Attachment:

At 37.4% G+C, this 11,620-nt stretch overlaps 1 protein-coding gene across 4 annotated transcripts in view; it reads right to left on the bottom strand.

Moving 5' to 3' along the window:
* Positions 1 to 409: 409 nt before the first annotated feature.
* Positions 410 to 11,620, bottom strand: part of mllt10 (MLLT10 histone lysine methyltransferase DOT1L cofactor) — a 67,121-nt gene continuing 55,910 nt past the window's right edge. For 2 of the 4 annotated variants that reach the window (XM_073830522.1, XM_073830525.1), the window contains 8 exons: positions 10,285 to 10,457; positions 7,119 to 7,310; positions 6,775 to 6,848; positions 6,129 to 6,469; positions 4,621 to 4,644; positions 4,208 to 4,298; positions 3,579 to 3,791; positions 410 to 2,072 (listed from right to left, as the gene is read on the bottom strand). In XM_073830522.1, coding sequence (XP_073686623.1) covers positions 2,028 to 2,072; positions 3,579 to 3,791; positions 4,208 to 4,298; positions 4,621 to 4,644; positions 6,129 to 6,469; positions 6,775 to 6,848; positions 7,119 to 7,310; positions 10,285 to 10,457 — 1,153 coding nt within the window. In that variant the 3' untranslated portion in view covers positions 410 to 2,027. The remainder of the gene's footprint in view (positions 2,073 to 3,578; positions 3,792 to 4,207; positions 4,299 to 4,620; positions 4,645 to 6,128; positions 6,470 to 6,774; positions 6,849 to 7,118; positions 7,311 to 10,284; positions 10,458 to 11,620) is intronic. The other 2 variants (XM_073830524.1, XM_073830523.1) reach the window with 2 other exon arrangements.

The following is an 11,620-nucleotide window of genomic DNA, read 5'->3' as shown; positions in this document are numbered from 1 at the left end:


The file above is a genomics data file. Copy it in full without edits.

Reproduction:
At 37.4% G+C, this 11,620-nt stretch overlaps 1 protein-coding gene across 4 annotated transcripts in view; it reads right to left on the bottom strand.

Moving 5' to 3' along the window:
* Positions 1 to 409: 409 nt before the first annotated feature.
* Positions 410 to 11,620, bottom strand: part of mllt10 (MLLT10 histone lysine methyltransferase DOT1L cofactor) — a 67,121-nt gene continuing 55,910 nt past the window's right edge. For 2 of the 4 annotated variants that reach the window (XM_073830522.1, XM_073830525.1), the window contains 8 exons: positions 10,285 to 10,457; positions 7,119 to 7,310; positions 6,775 to 6,848; positions 6,129 to 6,469; positions 4,621 to 4,644; positions 4,208 to 4,298; positions 3,579 to 3,791; positions 410 to 2,072 (listed from right to left, as the gene is read on the bottom strand). In XM_073830522.1, coding sequence (XP_073686623.1) covers positions 2,028 to 2,072; positions 3,579 to 3,791; positions 4,208 to 4,298; positions 4,621 to 4,644; positions 6,129 to 6,469; positions 6,775 to 6,848; positions 7,119 to 7,310; positions 10,285 to 10,457 — 1,153 coding nt within the window. In that variant the 3' untranslated portion in view covers positions 410 to 2,027. The remainder of the gene's footprint in view (positions 2,073 to 3,578; positions 3,792 to 4,207; positions 4,299 to 4,620; positions 4,645 to 6,128; positions 6,470 to 6,774; positions 6,849 to 7,118; positions 7,311 to 10,284; positions 10,458 to 11,620) is intronic. The other 2 variants (XM_073830524.1, XM_073830523.1) reach the window with 2 other exon arrangements.

The following is an 11,620-nucleotide window of genomic DNA, read 5'->3' as shown; positions in this document are numbered from 1 at the left end: